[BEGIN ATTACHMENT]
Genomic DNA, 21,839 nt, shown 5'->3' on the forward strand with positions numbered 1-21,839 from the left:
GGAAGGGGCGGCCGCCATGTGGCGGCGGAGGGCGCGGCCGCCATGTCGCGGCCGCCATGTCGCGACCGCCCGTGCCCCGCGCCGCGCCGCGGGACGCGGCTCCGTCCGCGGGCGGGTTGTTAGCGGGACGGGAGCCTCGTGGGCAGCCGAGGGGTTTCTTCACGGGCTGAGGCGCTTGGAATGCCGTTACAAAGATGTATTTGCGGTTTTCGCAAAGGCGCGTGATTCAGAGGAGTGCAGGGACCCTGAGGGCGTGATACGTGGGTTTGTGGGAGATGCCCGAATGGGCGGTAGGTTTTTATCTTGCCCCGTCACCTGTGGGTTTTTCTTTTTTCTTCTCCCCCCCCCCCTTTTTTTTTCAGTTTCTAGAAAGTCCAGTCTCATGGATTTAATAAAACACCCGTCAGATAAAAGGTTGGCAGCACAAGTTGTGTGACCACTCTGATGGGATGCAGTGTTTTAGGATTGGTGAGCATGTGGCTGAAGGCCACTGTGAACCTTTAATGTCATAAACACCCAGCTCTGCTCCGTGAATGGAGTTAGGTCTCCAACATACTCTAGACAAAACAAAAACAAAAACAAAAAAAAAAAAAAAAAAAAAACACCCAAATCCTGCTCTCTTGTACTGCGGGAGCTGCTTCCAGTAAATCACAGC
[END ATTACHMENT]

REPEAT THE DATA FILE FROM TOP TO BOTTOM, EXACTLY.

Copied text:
Genomic DNA, 21,839 nt, shown 5'->3' on the forward strand with positions numbered 1-21,839 from the left:
GGAAGGGGCGGCCGCCATGTGGCGGCGGAGGGCGCGGCCGCCATGTCGCGGCCGCCATGTCGCGACCGCCCGTGCCCCGCGCCGCGCCGCGGGACGCGGCTCCGTCCGCGGGCGGGTTGTTAGCGGGACGGGAGCCTCGTGGGCAGCCGAGGGGTTTCTTCACGGGCTGAGGCGCTTGGAATGCCGTTACAAAGATGTATTTGCGGTTTTCGCAAAGGCGCGTGATTCAGAGGAGTGCAGGGACCCTGAGGGCGTGATACGTGGGTTTGTGGGAGATGCCCGAATGGGCGGTAGGTTTTTATCTTGCCCCGTCACCTGTGGGTTTTTCTTTTTTCTTCTCCCCCCCCCCCTTTTTTTTTCAGTTTCTAGAAAGTCCAGTCTCATGGATTTAATAAAACACCCGTCAGATAAAAGGTTGGCAGCACAAGTTGTGTGACCACTCTGATGGGATGCAGTGTTTTAGGATTGGTGAGCATGTGGCTGAAGGCCACTGTGAACCTTTAATGTCATAAACACCCAGCTCTGCTCCGTGAATGGAGTTAGGTCTCCAACATACTCTAGACAAAACAAAAACAAAAACAAAAAAAAAAAAAAAAAAAAAACACCCAAATCCTGCTCTCTTGTACTGCGGGAGCTGCTTCCAGTAAATCACAGC